I have to admit that I am fascinated by information like rebound distances on anvils. And perhaps if I were a blacksmith or an iron worker I would be more concerned about the rebound on the anvils I use. But I am not. Sterling compacts pretty good on my rails. And it absorbs the impact of my various hammers quite well. I am able to work copper and brass sheet pretty well. The amount of sinking and raising I do is accomplished well on my flat rail. That my work is done consistently is the important thing for me. I honestly see no benefit to a rebound from the anvil for the metal work I do. It may make a difference when I start making knives. The test itself was interesting. However, I stopped watching when he was talking about Dana(?) not being there for the finish. Did he mention that the mass of the rail was concentrated at the top and the web or rib of the rail was significantly less mass that the other anvils? I think that would need to be considered for his test. If it was mentioned, I missed it.

Don

Based on a how-to video I saw in class once, height of the anvil surface relative to one’s shoulder, how one holds and swings the hammer, and rebound make for ease of forging for hours on end.

There’s nothing wrong with having everything work in your favor, but if you forge for short periods only, all that probably matters less.

Neil A

Hi,

Yes, all so true!

I think I just went down this particular rabbit hole when I was researching anvils.

I had no personal experience using an anvil, and I was considering both new and used, and possibly finding one at an old tool sale…and so I wanted to know how to evaluate a potential find if I were
to come across one, in person.

i just remembered this video from Kevin Potter!

this is a follow up video to his previous “how to make and anvil” video

in this video, he shows and talks about different anvils and their makeup…very cool.

(he talks about the Peddinghaus that i think was linked above)

Julie

1 Like

Thanks Rob. I have two bench blocks, a 4" and a 6" and if I had nothing else I probably could use these but I usually use my 8lb anvil instead. I guess I won’t know how much more efficient a heavier anvil with a stump support will be until I try it :slight_smile:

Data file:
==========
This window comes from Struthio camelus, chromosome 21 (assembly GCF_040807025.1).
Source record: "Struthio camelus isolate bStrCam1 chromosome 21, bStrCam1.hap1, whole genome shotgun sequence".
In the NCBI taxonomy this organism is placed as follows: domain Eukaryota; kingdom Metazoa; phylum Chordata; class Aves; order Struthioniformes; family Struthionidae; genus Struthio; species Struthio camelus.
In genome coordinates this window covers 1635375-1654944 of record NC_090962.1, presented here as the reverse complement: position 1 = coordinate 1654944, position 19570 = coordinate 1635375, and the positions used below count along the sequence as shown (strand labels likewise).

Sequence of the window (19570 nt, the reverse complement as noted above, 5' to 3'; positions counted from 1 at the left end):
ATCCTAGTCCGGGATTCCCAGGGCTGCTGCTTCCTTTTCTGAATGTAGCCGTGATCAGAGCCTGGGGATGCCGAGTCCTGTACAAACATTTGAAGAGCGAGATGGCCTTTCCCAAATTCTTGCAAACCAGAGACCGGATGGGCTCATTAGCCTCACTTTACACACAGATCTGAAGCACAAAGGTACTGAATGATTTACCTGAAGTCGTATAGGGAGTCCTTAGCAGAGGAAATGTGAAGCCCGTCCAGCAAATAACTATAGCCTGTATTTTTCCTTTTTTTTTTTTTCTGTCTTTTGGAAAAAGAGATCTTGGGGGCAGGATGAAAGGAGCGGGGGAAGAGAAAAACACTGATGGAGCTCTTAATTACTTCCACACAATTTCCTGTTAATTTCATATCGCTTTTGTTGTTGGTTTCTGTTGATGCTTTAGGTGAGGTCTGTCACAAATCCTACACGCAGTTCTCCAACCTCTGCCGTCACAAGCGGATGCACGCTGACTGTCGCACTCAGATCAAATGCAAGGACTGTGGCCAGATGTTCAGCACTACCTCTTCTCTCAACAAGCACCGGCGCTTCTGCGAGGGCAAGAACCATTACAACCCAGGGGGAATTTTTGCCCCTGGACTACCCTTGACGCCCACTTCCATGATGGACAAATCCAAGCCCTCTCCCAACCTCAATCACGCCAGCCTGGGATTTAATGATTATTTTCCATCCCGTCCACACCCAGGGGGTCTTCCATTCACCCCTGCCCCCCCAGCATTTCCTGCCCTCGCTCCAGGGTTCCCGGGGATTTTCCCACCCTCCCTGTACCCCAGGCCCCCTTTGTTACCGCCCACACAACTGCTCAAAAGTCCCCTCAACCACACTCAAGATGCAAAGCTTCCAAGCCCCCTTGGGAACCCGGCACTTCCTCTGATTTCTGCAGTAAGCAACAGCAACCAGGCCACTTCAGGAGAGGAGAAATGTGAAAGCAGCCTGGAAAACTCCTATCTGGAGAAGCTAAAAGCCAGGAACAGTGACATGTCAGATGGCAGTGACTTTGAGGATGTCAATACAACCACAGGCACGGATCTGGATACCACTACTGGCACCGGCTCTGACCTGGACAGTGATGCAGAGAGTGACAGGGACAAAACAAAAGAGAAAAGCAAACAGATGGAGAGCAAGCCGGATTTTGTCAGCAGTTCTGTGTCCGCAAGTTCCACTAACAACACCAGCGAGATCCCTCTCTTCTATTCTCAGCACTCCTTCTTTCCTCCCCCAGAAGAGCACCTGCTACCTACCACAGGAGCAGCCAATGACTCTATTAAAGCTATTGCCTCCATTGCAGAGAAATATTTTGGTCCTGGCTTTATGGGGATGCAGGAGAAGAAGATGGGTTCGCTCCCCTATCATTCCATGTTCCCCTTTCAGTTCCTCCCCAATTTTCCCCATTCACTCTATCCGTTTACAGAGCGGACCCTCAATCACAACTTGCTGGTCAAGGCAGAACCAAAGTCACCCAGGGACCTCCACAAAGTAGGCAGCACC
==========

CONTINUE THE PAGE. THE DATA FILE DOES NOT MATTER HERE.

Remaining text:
I’ve been a jeweler and metalsmith for a long time. Over the years I’ve used steel surface blocks—hardened or mild steel-- the flat “anvil’ area on a vise and anvils.
For most jewelry, any of the solutions contributed in this thread work pretty well. But at some point I bought a beat up antique anvil—horn, heel, hardy, etc. What I noticed was that it actually opened doors for me in expanding the scope of my work. I probably would have moved in the direction of larger work in any case, but anvils and raising stakes helped make that easier.
I now have two larger anvils. One is a beat up old 150# brute which I forge steel belt buckles and sculptural elements on as well as bronze, silver and even gold. I hot forge on this anvil.
The other anvil its a Nimba Titan. Cast, hardened steel made by my friend Jim in Port Townsend WA. I use it more for jewelry work and finer forging. Crisp edges, etc.
The Nimba is a double-horned anvil like the Rigid that was posted. In fact, I had think hard about which one to go with. I’m happy with the Nimba.
The Nimba has a very round horn, which I use for all sorts of things, like forging and rounding up larger circular shapes and even rings.
My older anvil has a lot of rebound and ring. In fact The ringing was a problem which I dealt with by wrapping a chain around the waist and cushioning the bottom.
In the end, I really love anvils.
RE the Rio anvil stand: You could easily make a stand from 2x material. The Rio stand will have a fixed height and a larger footprint due to the splayed legs/feet.
Happy hunting!
One more thing—For years I used a smaller Cliff Carrol farriers anvil for jewelry. Worked great but the horn was kind of soft. Still, it was a good anvil at a low price.
Take care,
Andy

http://www.nimbaanvils.com/titan.php

i love the horns on this!

image

julie

While I have never felt the need for a real anvil, these are cool. One may go on my ever getting longer list…Rob